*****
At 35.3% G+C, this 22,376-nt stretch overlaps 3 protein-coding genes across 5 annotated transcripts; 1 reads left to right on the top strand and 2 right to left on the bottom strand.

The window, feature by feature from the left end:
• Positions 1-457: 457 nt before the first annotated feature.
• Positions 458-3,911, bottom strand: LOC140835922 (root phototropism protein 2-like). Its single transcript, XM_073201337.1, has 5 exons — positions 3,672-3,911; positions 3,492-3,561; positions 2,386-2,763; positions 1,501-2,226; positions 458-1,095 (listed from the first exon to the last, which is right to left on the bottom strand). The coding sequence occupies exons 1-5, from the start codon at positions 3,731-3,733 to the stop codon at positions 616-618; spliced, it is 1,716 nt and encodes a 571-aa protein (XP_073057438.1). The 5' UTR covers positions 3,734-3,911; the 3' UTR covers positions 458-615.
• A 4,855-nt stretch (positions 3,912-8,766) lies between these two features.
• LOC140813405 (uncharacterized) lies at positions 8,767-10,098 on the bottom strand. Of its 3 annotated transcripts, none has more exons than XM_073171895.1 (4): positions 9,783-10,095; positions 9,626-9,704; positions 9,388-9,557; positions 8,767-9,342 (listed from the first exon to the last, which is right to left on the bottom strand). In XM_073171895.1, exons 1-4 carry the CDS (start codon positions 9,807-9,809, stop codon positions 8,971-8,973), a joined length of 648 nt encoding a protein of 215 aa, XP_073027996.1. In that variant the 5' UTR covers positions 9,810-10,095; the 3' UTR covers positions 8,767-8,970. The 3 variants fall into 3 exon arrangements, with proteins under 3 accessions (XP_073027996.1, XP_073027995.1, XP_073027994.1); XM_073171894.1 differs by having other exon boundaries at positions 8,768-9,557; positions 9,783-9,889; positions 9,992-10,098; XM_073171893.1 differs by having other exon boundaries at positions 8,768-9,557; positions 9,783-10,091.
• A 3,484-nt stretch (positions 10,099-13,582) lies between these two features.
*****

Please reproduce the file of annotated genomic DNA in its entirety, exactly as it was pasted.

At 35.3% G+C, this 22,376-nt stretch overlaps 3 protein-coding genes across 5 annotated transcripts; 1 reads left to right on the top strand and 2 right to left on the bottom strand.

The window, feature by feature from the left end:
• Positions 1-457: 457 nt before the first annotated feature.
• Positions 458-3,911, bottom strand: LOC140835922 (root phototropism protein 2-like). Its single transcript, XM_073201337.1, has 5 exons — positions 3,672-3,911; positions 3,492-3,561; positions 2,386-2,763; positions 1,501-2,226; positions 458-1,095 (listed from the first exon to the last, which is right to left on the bottom strand). The coding sequence occupies exons 1-5, from the start codon at positions 3,731-3,733 to the stop codon at positions 616-618; spliced, it is 1,716 nt and encodes a 571-aa protein (XP_073057438.1). The 5' UTR covers positions 3,734-3,911; the 3' UTR covers positions 458-615.
• A 4,855-nt stretch (positions 3,912-8,766) lies between these two features.
• LOC140813405 (uncharacterized) lies at positions 8,767-10,098 on the bottom strand. Of its 3 annotated transcripts, none has more exons than XM_073171895.1 (4): positions 9,783-10,095; positions 9,626-9,704; positions 9,388-9,557; positions 8,767-9,342 (listed from the first exon to the last, which is right to left on the bottom strand). In XM_073171895.1, exons 1-4 carry the CDS (start codon positions 9,807-9,809, stop codon positions 8,971-8,973), a joined length of 648 nt encoding a protein of 215 aa, XP_073027996.1. In that variant the 5' UTR covers positions 9,810-10,095; the 3' UTR covers positions 8,767-8,970. The 3 variants fall into 3 exon arrangements, with proteins under 3 accessions (XP_073027996.1, XP_073027995.1, XP_073027994.1); XM_073171894.1 differs by having other exon boundaries at positions 8,768-9,557; positions 9,783-9,889; positions 9,992-10,098; XM_073171893.1 differs by having other exon boundaries at positions 8,768-9,557; positions 9,783-10,091.
• A 3,484-nt stretch (positions 10,099-13,582) lies between these two features.